• Yeah, especially on descents, but I would argue that landing on your bottoms is still less hurtful than trying to decelerate at typical descending speeds sliding on both wheels and ending up in whatever comes your way, next. So, when you're on a descent and don't feel comfortable with the grip level provided, that might be the better choice, or trying to get your feet on the ground, stay on the brakes and try to slowly get past it.
    – DoNuT
    Commented Oct 6, 2023 at 15:17
  • Yes, the conclusion I think is to not let it run away with you, and descend more slowly. If one brake alone is marginal (in this case the back as a brief skid is recoverable and you won't be braking hard enough to take much weight off it), use both to stop while you still can
    – Chris H
    Commented Oct 6, 2023 at 15:22
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    Exactly, once you got past a certain speed, it might become a one-way ticket into misery. I only had that with my road bike on an unintended gravel descent. I ended up riding all on the brakes because everything above 20-25 kph was too much to catch without skidding. I imagine it is pretty much the same on snow and ice.
    – DoNuT
    Commented Oct 6, 2023 at 15:25

It depends a lot on surface conditions, tyres, brakes, riding skills and risk aversion.

If the bike lane on your first route is not cleared properly and has deep, icy ruts or deep slush it will be very difficult to ride. If there is merely a thin-ish layer of snow or some black ice it shouldn’t be a problem with studded winter tyres. If the road is properly cleared you could just use the road.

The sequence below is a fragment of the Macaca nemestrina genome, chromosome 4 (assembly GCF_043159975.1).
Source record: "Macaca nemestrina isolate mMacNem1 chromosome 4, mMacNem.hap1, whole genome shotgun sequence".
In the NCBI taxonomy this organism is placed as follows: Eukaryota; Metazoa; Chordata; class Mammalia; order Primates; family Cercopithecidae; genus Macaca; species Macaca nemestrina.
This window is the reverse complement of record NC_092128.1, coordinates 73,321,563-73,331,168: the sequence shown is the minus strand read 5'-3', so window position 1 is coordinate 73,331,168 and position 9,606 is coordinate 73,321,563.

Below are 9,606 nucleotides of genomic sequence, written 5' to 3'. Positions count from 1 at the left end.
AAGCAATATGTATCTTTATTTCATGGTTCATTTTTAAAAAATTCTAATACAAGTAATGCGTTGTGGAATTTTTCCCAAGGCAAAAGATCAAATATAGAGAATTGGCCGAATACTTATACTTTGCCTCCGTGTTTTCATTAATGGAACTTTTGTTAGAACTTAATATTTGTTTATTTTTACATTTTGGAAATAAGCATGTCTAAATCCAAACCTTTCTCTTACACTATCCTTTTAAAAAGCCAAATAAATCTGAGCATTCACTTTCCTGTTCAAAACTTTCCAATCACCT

Braking can be difficult if you have rim brakes which tend to perform poorly in wet conditions, especially if they ice over and with hands already cold and weak.

Don’t forget that in difficult road conditions it’s even more important to be visible, predictable and alert. Don’t be afraid to claim the lane on the road if it’s narrow and/or overtaking is impossible (for a sensible person) anyway.


I would think that the rider has to judge which path is better, depending on weather and traffic and rider skill, obviously the more experience the better judgement, you would hope anyway.

I would make sure that the brakes are in good condition, sight check them every day, lookout for wear and tear.

The crosswalk at the end of a steep bike path does not sound good but if you can clearly sight who is coming from either side of the crosswalk from afar then a safe descending speed and braking power will be up to your discretion.

I like to ring the bell and have my hands on the brake levers when approaching a blind spot.

Every ride is a unique experience and I always analyse any issues at the end of a ride and what I can do about it to make things better and safer.

I hope this helps.


I have mild winters, with only occasional icy days. Some winters we don't even have snow that settles. The painted bike lanes are gritted (salted) but that doesn't always work very well first thing, until enough people have ridden over it and pressed it into the ice.

So I run ice spike tyres for much of the winter on my primary commuting bike. They have decent grip on wet roads - better than my summer tyres if there are compacted leaves. Sheet ice is rideable with care, cornering gently. Snow and slush can be ridden with a bit more confidence, but are hard work. Refrozen slush in the mornings is the biggest issue, not because of slipping but because of the hard ruts. If in any doubt about descents, I take the whole traffic lane; there aren't any bike lanes on the downhills in the morning and only one in the afternoon, which is very rarely icy.

I don't really have an option to get to the station from where I get the train to work. The additional cost from any option involving driving is simply prohibitive, and the hourly buses just miss connecting with the train.

After getting off the train I ride another bike on well-cleared urban roads, on normal hybrid tyres. I will probably avoid the new separated bike paths on icy days, as they're not likely to be gritted unlike the roads. This is a shorter ride and can be walked